Neuroscience and Criminal Justice System 1 Anti-social behavior and brain abnormality We are praised if we do something good and criticized if we do something bad. Among bad things, however, there are things that deserve more than that. Modern society stipulates some of anti-social behaviors as crimes and punishes those who commit them. When someone commits a crime, he or she is arrested by the police, prosecuted by the prosecutors' office, and sentenced by the judge. Then he or she is punished according to the sentence. Punishment includes probation, fine, or imprisonment. Most of the countries in modern society adapt such a criminal justice system, though the detail varies from a country to another. This system seems to be based on the following idea. We human beings can act according to our own will and therefore we are responsible for the consequences of our actions. We are praised if we help someone in need of help and we are reproached if we lie to someone. This is because both are what we do with our own will. We are responsible even for anti-social behaviors and criticized or punished for them because they too are the actions based on our free will. How well does this system work? People might have the impression that crime rate keeps going up because we often hear about the vicious and violent crimes. According to the white paper on crime 2007 (National Police Agency 2007), however, the crime rate in Japan stays between 1500 and 2000 per 100,000 persons per year for a long time, with no sign of increase. So, we could say that our criminal justice system do fairy well. There are data, however, that imply there is a problem in the system. These are the data on recidivism. The white paper says that 38.8% of arrested people were recidivists in 2006. It also says that 47.4% of those who had finished imprisonment in 2001 committed further crime by 2006. These data implies that there are people who commit crimes again and again and that a great number of crimes are done by relatively small number of those people. Imprisonment, which is the most popular punishment in the contemporary criminal justice system, might not be effective to those people.1 These data are consistent with psychological researches on anti-sociality. There is a discipline called criminal psychology that studies the causes of crime and the way to reduce crime from a psychological viewpoint. In this discipline, people called psychopaths have been the focus of study (cf. Bartol and Bartol 2005, Ch.4; Hare 1993). Psychopaths are people with the personality which is characterized by selfishness, the tendency to control others, lack of emotion, and lack of control on one's impulse. This personality is thought to have close relationship with crime. Hobson and Shines (1998), for example, reports 26% of prisoners in the UK are psychopaths. Hemphill and others (1998) reports the rate of recidivism of psychopaths is four times higher than that of normal prisoners. These researches suggest that there are people among criminals to whom punishment is ineffective.2 It seems, from these data, that criminal behaviors are not the product of weakness of will or sudden rage that we all experience, but the product of the some sort of dysfunction of the mind. This conjecture has support in neuroscience researches. The forerunner of neuroscientific research of anti-sociality is the case of Phineas Gage in 19th century (cf. Damasio 1994). Gage met a terrible accident when he was working as a construction worker of railroad. The iron bar blew by an explosion hit Gage's face and the bar went through his forehead. Miraculously, he seemed to suffer no serous damage and he had been alive more than 10 years after the accident. Gage, who had been gentle and diligent, however, became rude and anti-social after the 1 The white paper 2007 has a special chapter on recidivism. This fact itself suggests the seriousness of the issue of recidivism. 2 We should keep in mind that psychopaths not always commit serious crimes as murder. Anti-social behavior of psychopaths might be non-violent when they commit thefts or deceits. The common feature of anti-social behaviors by psychopaths is lack of remorse or regret. accident. Gage's case dramatically shows that abnormality of brain has something to do with anti-social behavior.3 There had been little advance in the research on the relationship of anti-sociality and working of the brain since then, because the method we can use to examine human brain was limited to X-ray photographs and EEGs. It was not until 1980s that we saw the remarkable development in the field. In their pioneering study, Lewis and others (1986) studied 15 prisoners sentenced death penalty. What they found through interviews and medical examinations was that all prisoners had the prior experience of head injury, that five of them had severe neurological disorders such as convulsion or paralysis, and that seven had mild neurological disorders such as dizziness. They argued from these findings that many condemned criminals might have covert psychiatric and neurological disorders and that this fact might be a reason to mitigate their sentences. In 1980s and 90s, the development of imaging technologies such as MRI and PET enabled us to observe the structure and activity of the brain in detail. This development of technology encouraged the research on the relationship between anti-sociality and brain dysfunction. Raine and others (1997), for example, measured by PET scan the brain activity of 41 murderers who claimed innocence by reason of insanity and compared it with that of healthy innocent people. They found low metabolism in prefrontal, left angular gyrus, corpus callosum, left amygdala, and left hippocampus among murderers. They also found that there is asymmetry of the activity of amygdala, thalamus, and hippocampus. Those areas include the areas known to have important role in emotion, control of impulses, and cognition of social stimuli. They also found than there is no difference in metabolic activity in areas known to have role in perception or bodily movement. They speculate from these that the dysfunction concerning emotion might be a cause of anti-social behavior. 3 Damasio and others (1994) examined Gage's skull and showed Gage had damage in orbitofrontal area and medial ventral prefrontal area. We can find a lot of researches on anti-sociality and brain dysfunction in these 10 or 15 years (cf. Brower an Price 2001; Blair 2003; Pridmore et al. 2005). As to structural abnormality, Raine and others (2000) reports that psychopaths have 10% smaller gray matter in prefrontal area compared to healthy people. Caspi and others (2002) reports that people with the dysfunction of the gene, which regulates the enzyme MAO-A that itself has something to do with metabolism of neurotransmitters, tend to show more anti-social behavior if they have been abused in their childhood. As to functional abnormality, Kiehl (2001) says that psychopathic criminals show lower activity in limbic system compered with healthy people or non-psychopathic criminals. Dolan and others (2002) reports that there is a negative correlation between the function of serotonin system and impulsiveness. These studies all suggest that there are physical causes of anti-social behavior. The common hypothesis today is this (cf. Abbott 2001; Blair 2003; Blair 2007). Limbic system, which consists of prefrontal area, cingulate cortex, amygdala and others, plays the central role in controlling impulses, acting according to prior plans, and having sympathy with others. Dysfunction of this system seems to be a cause of psychopathy and anti-social behavior.4 2 From Punishment to Treatment The neuroscientifc view that anti-social behavior is the product of brain abnormality casts some doubt on the present criminal justice system. If anti-social behaviors are caused by brain abnormality, it seems that we can't see them as something people do with their own will. If so, it seems we cannot attribute responsibility to criminals with brain abnormalities. If so, we seem to be unable to punish them for what they did. 4 The parts of the brain referred to in these studies are also often referred to in the study of morality (cf. Greene and Haidt 2002; Casebeer 2003; Moll et al. 2005). It seems that normal functioning of these parts produces our pro-social behaviors and abnormal functioning produces anti-social behaviors. There are, however, disputes among researchers as to what kind of dysfunctions cause what kind of abnormal behaviors. For example, Raine and others (2000) see the dysfunction of orbitofrontal area is the main cause of anti-sociality while Blair (2003) claims the dysfunction of amygdala is the main cause. For example, if I intentionally hit you, I will be reproached for what I did and might be punished. On the other hand, if there is an abnormality in my brain, my arm suddenly moves because of the abnormality, and then my arm hits you, I will not be criticized for that. It is because the movement of my arm is caused by the abnormal activity of my brain and it is not my action with my own will.5 Contemporary neuroscience, it seems, encourages us to see anti-social behaviors of psychopaths in a similar way. It shows that criminal behaviors are caused by abnormal processes of the brain and are not based on criminals' will. So, it seems, we cannot attribute responsibility to them and punish them. We have to see why we punish criminals before examining the appropriateness of punishing criminals with brain abnormalities. There are two popular explanations to the question why we should punish criminals (cf. Von Hirsh 1998). One is the consequentialist explanation that punishment deters further crimes and reduces recidivism. The other is the retributionist explanation that punishing criminals is justified because crimes themselves are blameworthy and criminals are worth being punished.6 How we should treat criminals with brain abnormalities if we adopt these theories? Take the consequentialist view first. If the neuroscientific view is correct, punishment such as imprisonment is quite probably not effective to them. Because they have disorders in the parts of the brain that control impulse and so on, their behaviors will not be improved unless we treat these disorders. So, from consequentialist perspective, punishing criminals with brain abnormalities is not be justified.7 5 I might be criticized if I know beforehand that I have such an abnormality and I stand by you nevertheless. Even in this case, though, what might be criticized is not the movement of my arm. 6 There is a third view on punishment called restorative justice, which claims that punishing criminals are justified because it brings recovery from the damage done by crimes to criminals themselves, victims, and society. We will not touch on this view here. 7 Some may think that punishing them will deter criminal behaviors of others even if it will Let's look at retributionist view next. If we adopt retributionism as the basis of punishment, we punish criminals not because punishment deters crimes or reduce recidivism, but because anti-social behaviors themselves are worth punishing. So, it seems that we should punish criminals regardless of deterrence effect. The case is not that simple, however. Retributionism seems to be based on the assumption that we act on our free will and therefore are responsible for our actions. Criminals are worth punishing because they commit crimes with their own will. The fact that they have brain abnormalities, however, seems to suggest that they lack free will and responsibility that healthy people have. If so, we cannot punish criminals with brain abnormalities even if we adapt retributionism.8 Punishing criminals with brain abnormalities seems to be inappropriate whether we adopt consequentialism or retributionism. It seems that we can more effectively reduce recidivism if we treat the brain abnormalities with some neuroscientific measures. Possible measures include neuropharmacological intervention that improves the working of neurotransmitter systems and neurosurgery that removes the part of the brain or plants artificial neurons in damaged brain areas.9 It seems to be not affect their own behavior. This might be true, but it is arguable that the simple consequentialist consideration alone can justify the policy, just as the similar consideration cannot justify the severe punishment of minor crimes. 8 Some may argue that we should punish criminals if we take into consideration victims' and their families' emotions and feelings. It is not clear, however, what kind of emotions and feelings they have. On the one hand, we have strong anger and resentment against someone when he or she intentionally do harm to us. On the other hand, we usually do not have strong emotions and feelings against natural disasters, which occur according to natural laws. If it becomes clear that criminals have brain abnormalities and if they learn the detail of the abnormalities, it is not clear which reactions the victims and their families show. Even if they feel strong anger or resentment even in this case, that might be not against the criminals themselves but against the state or the administration that fails to take some appropriate measures. 9 This is more than a theoretical possibility. For example, according to the study by Cherek and others (2002), SSRI, the drug normally used as anti-depressant, is effective in inhibiting impulsive behaviors. more appropriate to do neuroscientific intervention to criminals with brain abnormalities, rather than punish them as we do. We can find further support to this proposal. First, as Tancredi (2005) points out, if we take contemporary neuroscientific view seriously, it follows that criminal behaviors are no different from abnormal behaviors due to mental illness in that those are the results of brain dysfunctions. We give medical treatments to those with mental illness to improve their behaviors, instead of blaming and punishing them. If this is the appropriate attitude, we should give similar medical treatment also to criminals with brain abnormalities. As Paul Churchland points out, it seems that "there is no difference between removing a bullet causing unbearable pain and removing a brain tumor causing uncontrollable rage"(Churchland 1995, p.312). Secondly, as Farah (2002) points out, we already give medical treatments and therapies to certain criminals. One example is imposing cognitive and behavioral treatment program on sex criminals. This seems to show that traditional punishment such as imprisonment is not the only way and not always the best way. From these, we can see that neuroscientific intervention can be an alternative to traditional punishments that is worth serious consideration.10 3 The problem of responsibility Should we revise our criminal justice system? There are, however, problems in shifting towards this direction. We will examine these problems in the rest of the paper. 10 We should keep in mind that punishment will not be abolished as a whole. First, punishment can deter recidivism of criminals without brain abnormalities. Second, even if criminals have some brain abnormalities, these abnormalities can be improved by punishment especially if they are minor ones. Seeing these, we can say that the transition from punishment to treatment is limited. The first problem we have to examine is the problem of responsibility. The consequence of neuroscientific view is that we might not be able to see criminals as responsible if they have brain abnormalities. According to this view, contemporary criminal justice system attributes responsibility to those who are not responsible for what they do and punish them. For example, McNaughton Rule, which has been popular as the criterion of responsibility in the U. S, says that we should deny responsibility only when criminals cannot tell right from wrong or when they cannot recognize what they do is wrong (cf. Yamauchi 2006). The rule seems to take into account only the cases where criminals have disorders in cognitive abilities. Typical psychopaths, however, have no problem in cognitive abilities in general. They know that murder or theft is wrong or at least they say so and they know that what they do is a murder or a theft, but they repeat what they do. They have disorders in motivational or emotional abilities, not in cognitive abilities. If this is the case, the rule attributes responsibility to those to whom it should not do. There will be some problems, however, if we deny responsibility when we find abnormalities in criminals' brain. First, brain abnormalities do not always cause anti-social behaviors. Raine and others (1994), for example, show that they cannot find difference in the tendency of violent behaviors at adult age between those with brain abnormalities, those abused in childhood, and those without these problems. Even among those with both problems, only 10% show the tendency of violence, which is just twice as high as the number they find in healthy people. In many cases, brain abnormalities are not something that necessary cause criminal behaviors. So, it seems inappropriate to judge responsibility solely by the state of the brain. The second problem is how we can define brain abnormalities. For example, it is known that there is a huge individual difference in gray matter volume or metabolic activity of prefrontal area. It seems that we cannot tell how small the volume has to be or how low the activity has to be for it to be abnormal, independent from how people act. Even if the volume of one person's gray matter is 30% smaller, we will not see this as abnormal if there is no difference between his or her behavior and behavior of those with larger volume. Moreover, we have to take into account the workings of other parts of the brain. Even if the volume of gray matter in prefrontal area is small and, say, the function of inhibiting impulses is compromised to some extent, anti-social behavior will not occur if other parts of the brain can compensate it. If this is the case, we can define brain abnormalities that cause anti-social behaviors only somewhat tautologically as the brain states that cause anti-social behavior. Then, the brain states that cause anti-social behavior will all be the brain abnormalities. This means that all anti-social behaviors are behaviors caused by some brain abnormalities because the behaviors themselves are abnormal. This means, it seems, that if we start talking about brain abnormalities, the conceptual scheme of free will and responsibility itself might be undermined, at least as to negative behaviors. 4 The problem of intervention The second issue concerning the transition from punishment to treatment is the appropriateness of intervention for treatment itself. Recent neuroscientific view seems to suggest that imprisonment of criminals might be ineffective for prevention of recidivism when there are brain abnormalities in criminals' brain and that intervention for treatment such as admission of drugs or neurosurgery would be more effective. In our criminal justice system, we offer medical treatments, instead of punishments, to criminals whose responsibility is compromised or denied due to psychiatric disorders. It seems that we have to deal with criminals with brain abnormalities in the same way. There are some problems here. First, some people may think that neurological intervention to criminals is not allowed if we think about their human rights. For example, in some U. S. states, sex criminals are provided hormones that reduce testosterone and reduce sexual impulses, but there is a dispute on this policy. Neuroscientific interventions may illicit similar criticism. It is problematic especially when psychopathic criminals with their cognitive abilities intact refuse to have medical treatments and nonetheless we want to provide them. To this criticism, we can point out first that punishments also may violate the human rights of criminals to some degree. We all agree to put criminals in jail not because that does not violate human rights but because the violation can be justified for some reason. Consequentialists would say, for example, that punishing criminals causes disadvantage to criminals because that deprives them of freedom but it also produces great benefit to our society by reducing recidivism. They say that the benefit overwhelms the disadvantage. We could also say that punishing criminals may violate their right to freedom but it also defends the right of victims and other members of society to freedom and life. If we can justify punishments, we may justify neuroscientific intervention in the same way. Here, some might say that neuroscientific intervention may cause greater violation to criminals' human rights than punishments do. For example, if we inhibit offensiveness of criminals by drugs, we would change their characters and personalities through neuroscientific intervention. This might be seen as serious violation of human rights because to change one's characters and personalities is to change his or her essence.11 We could set the general policy to this problem that it is not permissible to do neuroscientific intervention that causes serious modification to criminals' personalities only to prevent minor recidivism but it is permissible to do neuroscientific intervention that does not affect criminals much to prevent serious crimes. According to this policy, we can admit at least some cases of intervention. As to cases in between, however, we have to compare advantages and disadvantages and decide. 11 Some may think about lobotomy surgery, which has been popular during the first half of 20th century. This is the surgery mainly performed to violent psychiatric patients and in the surgery the connection between prefrontal lobe and other brain areas are dissected. It turned out later that patients of this surgery not only became calm but also lost other mental abilities and became social dysfunctional. Some worry that neuroscientific intervention to criminals might become another lobotomy. Second, the cost of intervention also matters. At present, to examine criminals neurologically, diagnose them, and offer them medical treatments would require substantial cost. If we have to continue to administrate drugs to criminals to prevent recidivism, the cost becomes larger. So, we have to consider how much effect neuroscientific intervention can produce and how much it costs. The problem is that, as to cost, neuroscientific intervention might be inferior to other measures. Let's compare it with imprisonment. Neuroscientific intervention might be effective in prevention of recidivism, but it costs much. Imprisonment, on the other hand, cannot affect the workings of criminals mind, but it can prevent recidivism by physically insulated criminals from society. It is true that the cost of imprisonment might be higher than that of neuroscientific intervention, but it might be desirable especially if we cannot effectively prevent recidivism even with neuroscientific intervention.12 The third problem of intervention is how we should think about environmental factor. As we saw, in many cases, anti-social behaviors are not caused solely by brain abnormalities. Then, to improve environmental factors are also effective in preventing crimes. For example, if we want to reduce the cases where people burst into rage and shoot others, we can administer drugs to someone with brain abnormalities, but we can also simply ban the possession of guns. This intervention to an environmental factor costs much less and has small chance of violation of human rights. This example shows that sometimes the intervention to environmental factors is a better way to achieve the goal of prevention of crime. Neurological intervention is not always our first choice. Neuroscientific intervention has another problem. What should we do if we find abnormalities in criminals' brain but there is nothing we can do to them? What we can do as neuroscientific intervention, at present, is limited 12 We have to note that in this case we put criminals in jail because we have to insulate them from society, not because we want to correct them. to administration of drugs or neurosurgery. So, it is fairly likely that there is nothing we can do to brain abnormalities even if we can identify them.13 There are three possibilities here. One is to incapacitate criminals by neurological measures. Lobotomy is an extreme case. This policy enables us to prevent recidivism with relatively small cost, but we can't ignore the problem of violation of human rights here. We cannot adopt this policy at least when the intervention causes serious incapacitation. Second possibility is to put into jail forever criminals with brain abnormalities we cannot cure. This policy enables us to prevent recidivism, but it costs much. The third possibility is to execute them. This policy enables us to prevent recidivism with small cost, but the violation of human rights of criminals is so severe that quite probably we cannot adopt this policy. So, all we can do is moderate incapacitation and long-term imprisonment. We have to note that there is a further problem in long-term imprisonment. If we adopt this policy, one criminal without brain abnormality receives short-term imprisonment and another criminal with brain abnormality receives long-term imprisonment even if their crimes are similar. This is against the common policy that crime and punishment must be proportionate. It would be arguable that we can apply long-term imprisonment to criminals with brain abnormalities just to prevent recidivism and to defend the society. 5 The problem of preventive intervention The third issue on neuroscience and criminal justice systems is the possibility of preventive intervention. With the further development of neuroscience, we may be able to identify brain abnormalities that may cause anti-social behaviors before people actually show such behaviors. If this is 13 Paul Churchland seems to have this possibility in mind when he writes, "if we can identify really problematic criminals, this is a step forward even if there is nothing we can do except for insulating them form the society"(1995, p.314). possible, is it permissible to do some preventive intervention to people with serious brain abnormalities? We have to keep in mind that this kind of preventive measure is common when we deal with something other than humans. For example, if it turns out that a river is very likely to flood, we will quite probably build banks and dams before it actually starts to flood. Even with humans, we sometimes take preventive measures. For example, if a dangerous epidemic disease is likely to prevail, we will force injection of vaccine to people even if they want to refuse it. From these we can say that taking preventive measures is common when we deal with natural disasters and diseases. Should we take the same measure to anti-social behaviors? There are a couple of problems in taking preventive measurers to anti-social behaviors. First, as we saw before, it is quite unlikely that we can identify the brain abnormalities that necessarily cause criminal behaviors. The same brain abnormalities can have different consequences when environmental factors differ. For example, someone with the dysfunction of prefrontal lobe may have difficulty in inhibiting his or her impulses, but whether he or she actually commits a crime depends on such factors as whether knives or guns are around him or her, or what kind of occupation he or she is in. All we can say when we learn there are brain abnormalities is that it is likely that he or she commits a crime. It might be problematic to do preventive intervention when there is only possibility. Secondly, preventive intervention might violate the freedom of thought. It is the rule in most contemporary democratic societies that we will not be punished for merely having some thoughts even if they are extremely anti-social ones. If we adopt preventive intervention, we are allowed to make people unable to have some thoughts through drug administration or surgery when the thoughts are likely to cause actual anti-social behaviors. This seems to violate the freedom of thought.14 14 Our principle of valuing freedom of thought might be based on the assumption that there is a difference between merely thinking something and actually doing it. The development of Thirdly, there is a more fundamental problem here. The argument for preventive intervention seems to cause an internal tension in our view on crime and punishment. In our commonsense view, humans and things have fundamentally different statuses. To humans, we adopt the conceptual scheme of freedom, responsibility, praise, blame, and punishment. On the contrary, to things, we adopt the conceptual scheme of causality and natural law. These days, however, the development of neuroscience enables us to apply to some anti-social behaviors the latter conceptual scheme and understand them causally with neuroscientific vocabulary. We see people within the former scheme until they commit crimes, but we start to see them within the latter scheme once they show anti-social behaviors and we find some brain abnormalities. Which conceptual scheme should we adopt then, when we find some abnormalities in someone's brain but he or she does nothing wrong yet? Is punishing criminals essentially the same as building banks to prevent a flood or forcing injections to prevent an epidemic from prevailing? To do preventive intervention to people who have brain abnormalities but do not commit crimes is to see them within the conceptual scheme of natural science. In other words, it is to take engineering attitude toward them. That may compromise the great part of commonsense conceptual scheme.15 6 Summary neuroscience may show that this assumption is wrong. Even if there were a connection between them, however, this fact would not necessarily justify preventive intervention if the connection is probabilistic. 15 Some may think that if we accept the neuroscientific view, then it follows that our behaviors are caused by brain activities and so we cannot admit responsibility for all our behaviors. In other words, some may think that there is no room left for the commonsense conceptual scheme. This is the long lasting philosophical problem of determinism and free will. We cannot offer a solution to this problem here, but we can point out that the two schemes can be made compatible in some ways. First, as Patricia Churchland (2002) argues, we might be able to tell a person with free will and a person without it according to some neuroscientific difference and naturalize free will. Second, as Greene and Cohen (2004) argue, even if we have to abandon the concept of free will, we can justify our practice concerning responsibility by the consequentialist argument. The development of neuroscience causes many changes in our society. Brain-machine interface technology can improve the quality of life of quadriplegics, for examples. There might be a heated debate on the use of so-called smart drugs. These are not only changes caused by neuroscience, however. Neuroscience can affect our social systems and our view on ourselves. The influence on criminal justice system is just one example. Let's sum up the argument. The development of neuroscience may show that some criminals, especially those that repeat crimes, have brain abnormalities. To those people, punishment such as imprisonment might be ineffective and so it might be better to offer them some sort of treatment. It is not clear, however, to whom we should do so. Intervention for treatment may cause serious ethical issues, too. Moreover, the transition from punishment to treatment is the transition from one conceptual scheme to another and this may undermine our commonsense conceptual scheme of free will and responsibility.16 This is really an important and far-reaching problem. To deal with such a problem, it would be too late to start to think about it after the neuroscientific and technological development happens. We have to foresee the possible changes and issues and examine their ethical and social influence before the change happens. 16 The problem is not unique to crime and punishment. Similar problem may arise when we think about consumer behavior or addiction, for example. References Abbott, A., 2001, "Into the mind of a killer", Nature, 410, 296-8. Ackerman, S., 2006, Hard Science, Hard Choices: Facts, Ethics, and Policies Guiding Brain Science Today, New York: Dana Press. Bartol, C. R., and A. M. 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M., 1995, The Engine of Reason, the Seat of the Soul: A Philosophical Journey into the Brain, Cambridge MA: MIT Press. Churchland, P. S., 2002, Brain-Wise, Cambridge MA: MIT Press. Damasio, A., 1994, Descartes' Error: Emotion, Reason, and the Human Brain, Damasio, H., T. Grabowski, et al., 1994, "The return of Phineas Gage: clues about the brain from the skull of a famous patient", Science, 264, 1102-5. Dolan, M., W. Deakin et al., 2002, “Serotonergic and cognitive impairment in impulsive aggressive personality disordered offenders: are there implications for treatment?”, Psychological Medicine, 32, 105-117. Farah, M., 2002, "Emerging ethical issues in neuroscience", Nature Garland, B. (ed.), 2004, Neuroscience and the Law: Brain, Mind and the Scales of Justice, New York: Dana Press. Gazzaniga, M., 2005, The Ethical Brain: The Science of Our Moral Dilemmas, Greene, J., and J. Cohen, 2004, "For the law, neuroscience changes nothing and everything", Philosophical Transaction of the Royal Society of London B, 359, 1775-1785. Greene, J. and J. Haidt, 2002, "How (and where) does moral judgment work?", Trends in Cognitive Sciences, 6, 517-523. Hare, R. D., 1993, Without Conscience: The Disturbing World of the Psychopaths among Us, New York: Guilford Press. Hemphill, J. F., R. D. Hare, and S. Wong, 1998, “Psychopathy and recidivism: a review”, Legal and Criminological Psychology, 3, 139-170. Hobson, J., and J. Shines, 1998, “Measurement of psychopathy in a UK prison population referred for long-term psychotherapy”, British Journal of Criminology, 38, 504-515. Kiehl, K. A., A. M. Smith, et al., 2001, "Limbic abnormalities in affective processing by criminal psychopaths as revealed by functional magnetic resonance imaging", Biological Psychiatry, 50, 677-84. Lewis, D. O., J. H. 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Brennan, et al., 1994, "Birth complications combined with early maternal rejection at age 1 year predispose to violent crime at age 18 years", Archives for General Psychiatry, 51, 984-8. Raine, A., M. Buchsbaum, et al., 1997, "Brain abnormalities in murderers indicated by positron emission tomography", Biological Psychiatry, 42, 495-508. Raine, A., T. Lencz, et al., 2000, "Reduced prefrontal gray matter volume and reduced autonomic activity in antisocial personality disorder", Archives for General Psychiatry, 57, 119-27. Tancredi, L., 2005, Hardwired Behavior: What Neuroscience Reveals about Morality, Cambridge: Cambridge University Press. Von Hirsh, A., 1998, "Penal theories", in M. Tonry (ed.), The Handbook of Crime and Punishment, Oxford: Oxford University Press. Widiger, T. A., R. Cadoret, et al, 1996, "DSM-IV antisocial personality disorder field trial", Journal of Abnormal Psychology, 105, 3-16. Yamauchi, T. (ed.), 2006, Criminal Justice Psychiatry 1, Nakayama Shoten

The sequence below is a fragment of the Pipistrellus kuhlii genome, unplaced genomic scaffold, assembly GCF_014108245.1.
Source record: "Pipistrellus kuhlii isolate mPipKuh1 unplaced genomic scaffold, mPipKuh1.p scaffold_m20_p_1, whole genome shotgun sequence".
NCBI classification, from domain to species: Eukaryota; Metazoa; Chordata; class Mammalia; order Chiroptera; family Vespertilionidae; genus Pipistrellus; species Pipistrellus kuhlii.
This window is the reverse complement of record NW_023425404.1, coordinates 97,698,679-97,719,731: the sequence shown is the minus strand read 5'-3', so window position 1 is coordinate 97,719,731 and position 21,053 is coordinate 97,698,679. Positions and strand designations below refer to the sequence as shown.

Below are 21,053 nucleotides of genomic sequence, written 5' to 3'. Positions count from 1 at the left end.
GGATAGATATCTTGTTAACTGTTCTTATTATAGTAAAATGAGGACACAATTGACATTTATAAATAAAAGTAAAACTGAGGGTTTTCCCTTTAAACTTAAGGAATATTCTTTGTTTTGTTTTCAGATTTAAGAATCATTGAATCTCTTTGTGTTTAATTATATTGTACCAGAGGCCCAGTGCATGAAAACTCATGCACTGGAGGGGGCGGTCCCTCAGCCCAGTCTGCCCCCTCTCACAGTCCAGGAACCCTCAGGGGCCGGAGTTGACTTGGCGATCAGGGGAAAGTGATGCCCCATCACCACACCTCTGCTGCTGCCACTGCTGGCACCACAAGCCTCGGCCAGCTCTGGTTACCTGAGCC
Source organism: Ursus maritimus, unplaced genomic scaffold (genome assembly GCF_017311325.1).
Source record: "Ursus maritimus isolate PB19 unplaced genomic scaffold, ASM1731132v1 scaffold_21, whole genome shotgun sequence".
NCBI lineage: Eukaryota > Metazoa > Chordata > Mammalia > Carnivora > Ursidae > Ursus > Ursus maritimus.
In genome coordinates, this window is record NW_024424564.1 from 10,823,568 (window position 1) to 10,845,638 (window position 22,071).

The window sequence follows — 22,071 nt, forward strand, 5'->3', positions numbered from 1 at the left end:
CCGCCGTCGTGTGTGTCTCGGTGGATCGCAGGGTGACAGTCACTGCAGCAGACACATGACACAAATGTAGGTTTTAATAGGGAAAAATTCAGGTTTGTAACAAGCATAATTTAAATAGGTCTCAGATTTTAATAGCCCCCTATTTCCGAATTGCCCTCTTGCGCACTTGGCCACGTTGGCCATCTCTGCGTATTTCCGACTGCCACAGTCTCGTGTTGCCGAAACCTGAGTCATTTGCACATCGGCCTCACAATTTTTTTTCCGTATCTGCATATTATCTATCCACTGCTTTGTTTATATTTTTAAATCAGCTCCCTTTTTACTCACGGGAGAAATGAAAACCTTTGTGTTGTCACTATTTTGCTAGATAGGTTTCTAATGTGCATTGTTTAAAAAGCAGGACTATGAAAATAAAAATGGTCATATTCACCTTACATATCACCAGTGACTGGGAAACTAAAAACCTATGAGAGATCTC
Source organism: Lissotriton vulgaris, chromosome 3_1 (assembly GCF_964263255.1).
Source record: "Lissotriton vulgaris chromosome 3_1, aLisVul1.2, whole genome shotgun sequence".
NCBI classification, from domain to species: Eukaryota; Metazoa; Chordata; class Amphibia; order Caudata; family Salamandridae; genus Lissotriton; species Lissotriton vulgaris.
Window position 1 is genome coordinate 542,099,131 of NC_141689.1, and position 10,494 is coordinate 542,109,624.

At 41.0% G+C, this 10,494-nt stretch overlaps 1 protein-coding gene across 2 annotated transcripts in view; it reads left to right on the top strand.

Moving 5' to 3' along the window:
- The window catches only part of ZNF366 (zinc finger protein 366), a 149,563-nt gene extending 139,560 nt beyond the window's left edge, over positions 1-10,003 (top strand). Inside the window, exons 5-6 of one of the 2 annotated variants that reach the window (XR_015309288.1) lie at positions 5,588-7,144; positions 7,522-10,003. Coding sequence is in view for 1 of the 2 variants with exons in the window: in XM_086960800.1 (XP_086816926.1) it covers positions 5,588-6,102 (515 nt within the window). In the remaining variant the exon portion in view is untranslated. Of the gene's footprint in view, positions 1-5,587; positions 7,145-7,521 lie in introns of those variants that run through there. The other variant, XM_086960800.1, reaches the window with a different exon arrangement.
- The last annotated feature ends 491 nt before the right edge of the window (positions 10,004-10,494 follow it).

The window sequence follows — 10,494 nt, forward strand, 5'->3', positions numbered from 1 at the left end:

The way forward in package insert user tests from a cro's perspective

The Way Forward in Package Insert User Tests Introduction: A significant increase in the ty to locate information, thus putting people off amount of text in package inserts has been ob- from reading the contents (P ≤ 0.021). served over the last years. This study investigat- Discussion: The results suggest that decreasing ed the consequences of this increase. Method: the amoun